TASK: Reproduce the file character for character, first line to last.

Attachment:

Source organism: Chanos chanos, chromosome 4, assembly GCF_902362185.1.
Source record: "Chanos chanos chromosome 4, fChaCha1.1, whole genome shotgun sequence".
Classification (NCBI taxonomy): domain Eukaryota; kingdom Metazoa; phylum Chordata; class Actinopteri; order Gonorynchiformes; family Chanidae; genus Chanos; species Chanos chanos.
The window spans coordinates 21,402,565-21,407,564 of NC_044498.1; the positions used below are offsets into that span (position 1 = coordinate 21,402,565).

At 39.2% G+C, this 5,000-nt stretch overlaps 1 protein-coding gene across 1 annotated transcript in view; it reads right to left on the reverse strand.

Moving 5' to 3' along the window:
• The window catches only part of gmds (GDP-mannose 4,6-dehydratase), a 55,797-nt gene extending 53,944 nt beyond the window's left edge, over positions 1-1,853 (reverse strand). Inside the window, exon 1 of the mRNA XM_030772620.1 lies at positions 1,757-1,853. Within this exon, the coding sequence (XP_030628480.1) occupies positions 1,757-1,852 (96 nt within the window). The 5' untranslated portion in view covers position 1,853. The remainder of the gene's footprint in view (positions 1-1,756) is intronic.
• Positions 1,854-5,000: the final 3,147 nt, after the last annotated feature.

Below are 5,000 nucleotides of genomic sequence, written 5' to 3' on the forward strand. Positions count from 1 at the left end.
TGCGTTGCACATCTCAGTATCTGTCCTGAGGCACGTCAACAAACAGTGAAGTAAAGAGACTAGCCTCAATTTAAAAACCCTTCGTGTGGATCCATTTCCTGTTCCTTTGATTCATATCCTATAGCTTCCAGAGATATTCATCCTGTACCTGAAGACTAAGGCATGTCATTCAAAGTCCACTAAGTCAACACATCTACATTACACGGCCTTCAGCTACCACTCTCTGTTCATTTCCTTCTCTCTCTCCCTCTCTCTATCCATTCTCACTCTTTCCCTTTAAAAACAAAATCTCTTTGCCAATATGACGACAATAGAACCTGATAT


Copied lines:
Source organism: Chanos chanos, chromosome 4, assembly GCF_902362185.1.
Source record: "Chanos chanos chromosome 4, fChaCha1.1, whole genome shotgun sequence".
Classification (NCBI taxonomy): domain Eukaryota; kingdom Metazoa; phylum Chordata; class Actinopteri; order Gonorynchiformes; family Chanidae; genus Chanos; species Chanos chanos.
The window spans coordinates 21,402,565-21,407,564 of NC_044498.1; the positions used below are offsets into that span (position 1 = coordinate 21,402,565).

At 39.2% G+C, this 5,000-nt stretch overlaps 1 protein-coding gene across 1 annotated transcript in view; it reads right to left on the reverse strand.

Moving 5' to 3' along the window:
• The window catches only part of gmds (GDP-mannose 4,6-dehydratase), a 55,797-nt gene extending 53,944 nt beyond the window's left edge, over positions 1-1,853 (reverse strand). Inside the window, exon 1 of the mRNA XM_030772620.1 lies at positions 1,757-1,853. Within this exon, the coding sequence (XP_030628480.1) occupies positions 1,757-1,852 (96 nt within the window). The 5' untranslated portion in view covers position 1,853. The remainder of the gene's footprint in view (positions 1-1,756) is intronic.
• Positions 1,854-5,000: the final 3,147 nt, after the last annotated feature.

Below are 5,000 nucleotides of genomic sequence, written 5' to 3' on the forward strand. Positions count from 1 at the left end.
TGCGTTGCACATCTCAGTATCTGTCCTGAGGCACGTCAACAAACAGTGAAGTAAAGAGACTAGCCTCAATTTAAAAACCCTTCGTGTGGATCCATTTCCTGTTCCTTTGATTCATATCCTATAGCTTCCAGAGATATTCATCCTGTACCTGAAGACTAAGGCATGTCATTCAAAGTCCACTAAGTCAACACATCTACATTACACGGCCTTCAGCTACCACTCTCTGTTCATTTCCTTCTCTCTCTCCCTCTCTCTATCCATTCTCACTCTTTCCCTTTAAAAACAAAATCTCTTTGCCAATATGACGACAATAGAACCTGATAT